In their final and most free-wheeling debate, Senate rivals Gabriel E. Gomez and Edward J. Markey vigorously challenged one another’s record Tuesday, dropping many of their canned lines during a series of fast-moving and often heated exchanges about Gomez’s business background and Markey’s tenure in Washington.
With just a week remaining until the special election, both candidates sought to break through the volley of accusations they lobbed at one another to make their closing arguments to voters.
Gomez, the Republican nominee, is trailing in the polls and in need of a jolt to shake up the race. He all but pleaded with voters to give him a shot at serving the remainder of John F. Kerry’s Senate term.
“I ask you to give me 17 months, and see if I’ve kept my word,” he said in his closing statement. “And if I have, then you can reelect me. And if I haven’t, then vote me out.”
He repeatedly argued that electing his Democratic rival to the Senate, after 37 years in the House, would only continue the gridlock in Washington.
“Nothing’s going to change if Mr. Markey wins this election,” Gomez said. “We’re going to have the same D.C. down there and the same dysfunction. The only thing we’re going to have is him moving from one building to the next.”
Markey sought to strike notes of economic populism, arguing that Gomez would slash Social Security and roll back regulations on Wall Street and that he was out of step with Massachusetts voters in opposing an assault weapons ban.
“This is really a question of whose side you’re on, who you’re going to fight, what you’re going to stand up for,” Markey said. “And I think my record is clear, and I think in the course of this campaign we’ve learned who Mr. Gomez is going to fight for.”
The debate, the third of the truncated campaign that ends Tuesday, also reached the widest audience, broadcast by a media consortium that included WGBH-TV, NECN, WCVB-TV, and WHDH-TV.
Some of the toughest exchanges came when both candidates were allowed to question one another directly, an opportunity that both seized upon to highlight one another’s perceived weaknesses.
Markey, continuing his focus on Gomez’s opposition to an assault weapons ban, asked the Republican why a civilian would need a gun that can shoot 100 bullets in less than two minutes. When Gomez evaded a direct answer — instead highlighting his support for expanded background checks for gun buyers and accusing Markey of politicizing the issue — the congressman pounced: “Mr. Gomez, you haven’t answered the question,” he said.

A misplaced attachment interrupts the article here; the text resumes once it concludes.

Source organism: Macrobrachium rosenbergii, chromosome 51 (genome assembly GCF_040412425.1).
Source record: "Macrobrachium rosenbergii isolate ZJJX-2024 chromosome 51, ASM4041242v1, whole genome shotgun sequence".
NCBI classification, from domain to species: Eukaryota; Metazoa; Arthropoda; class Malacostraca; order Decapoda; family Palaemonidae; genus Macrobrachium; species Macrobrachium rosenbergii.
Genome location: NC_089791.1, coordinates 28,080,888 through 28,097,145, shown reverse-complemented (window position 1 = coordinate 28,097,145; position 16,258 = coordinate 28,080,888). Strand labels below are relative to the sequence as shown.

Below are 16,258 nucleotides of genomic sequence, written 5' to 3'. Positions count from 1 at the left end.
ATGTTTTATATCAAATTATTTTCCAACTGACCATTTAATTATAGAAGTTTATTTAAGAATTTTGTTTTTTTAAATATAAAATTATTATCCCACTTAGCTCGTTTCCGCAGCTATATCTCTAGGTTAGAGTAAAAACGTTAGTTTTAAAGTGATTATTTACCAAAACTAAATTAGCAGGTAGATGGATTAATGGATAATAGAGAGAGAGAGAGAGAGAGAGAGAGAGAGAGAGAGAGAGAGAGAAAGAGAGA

Gomez retaliated with a question about Markey’s support for tax increases, asking if he had ever once defied Democratic leadership to oppose a tax hike. Markey did not answer directly, instead saying he has backed tax increases on the rich and on corporations and cuts for the middle class.
Gomez jumped in. “So just to be clear: In 37 years, you couldn’t find one time to go against your party to not vote to raise taxes,” he said.
The two candidates also squared off over Gomez’s decision to campaign with John McCain, a five-term senator, despite Gomez’s support for term limits for senators.
“Did you ask John McCain to leave the Senate?” Markey said. “No, Mr. Gomez, you did not.”
But Gomez argued that he did, in fact, tell McCain he should be barred from running for another term.
“I did tell Senator John McCain that he should be term-limited,” said Gomez, who supports a two-term limit.
Markey was incredulous. “That conversation did not happen,” Markey said, his voice dripping with skepticism.
“Are you calling him a liar?” said the moderator, R.D. Sahl, a former television news anchor.
“I’m saying that did not happen,” Markey said.
A McCain spokesman, Brian Rogers, sent an e-mail last night saying, “Senator McCain did discuss the issue of term limits with Gabriel Gomez when they campaigned together last month. They disagree on this particular issue, but agree on many others.”
Sahl pressed Markey on his residency, asking him why his home address was blacked out on tax returns he has released to the public. Republicans have argued that after nearly four decades in Congress, Markey is a de facto resident of Maryland, where he owns a large home, not Malden, where he has a more modest house.
“Oh, it is Massachusetts” that was redacted on the tax returns, Markey said. He insisted that blacking out the address was an accountant’s mistake. After the debate he told reporters he would release an unredacted version of his tax returns Wednesday.
It was Gomez’s turn to be put on the spot again when Sahl asked how voters can trust him when he will not discuss details of his 16 years as a private equity investor. Gomez said he worked on public-sector retirement funds and “at great companies in the private sector” and said President Obama is an investor in his firm, Advent International.
But he did not name any specific companies, giving Markey an opening to attack.
“We are still waiting to find out who he worked for,” Markey said. “What are the names of those clients? It’s important! My voting record is completely transparent. People know every vote that I’ve cast over the years. But with Mr. Gomez, we still don’t know who his clients were, who he worked for.”
Sahl added pressure to Gomez, telling him, “I’m going to come back to the question because, frankly, you didn’t answer it.”
When the topic emerged again, Gomez mentioned that he has worked with Lululemon, the athletic clothing firm. But he declined to delve deeply into his business record.
“If Congressman Markey wants to compare resumes, I’m more than happy to do that, congressman,” Gomez said. “And if you knew what private equity was, you’d know that we don’t have clients. It’s that simple. We have investors.”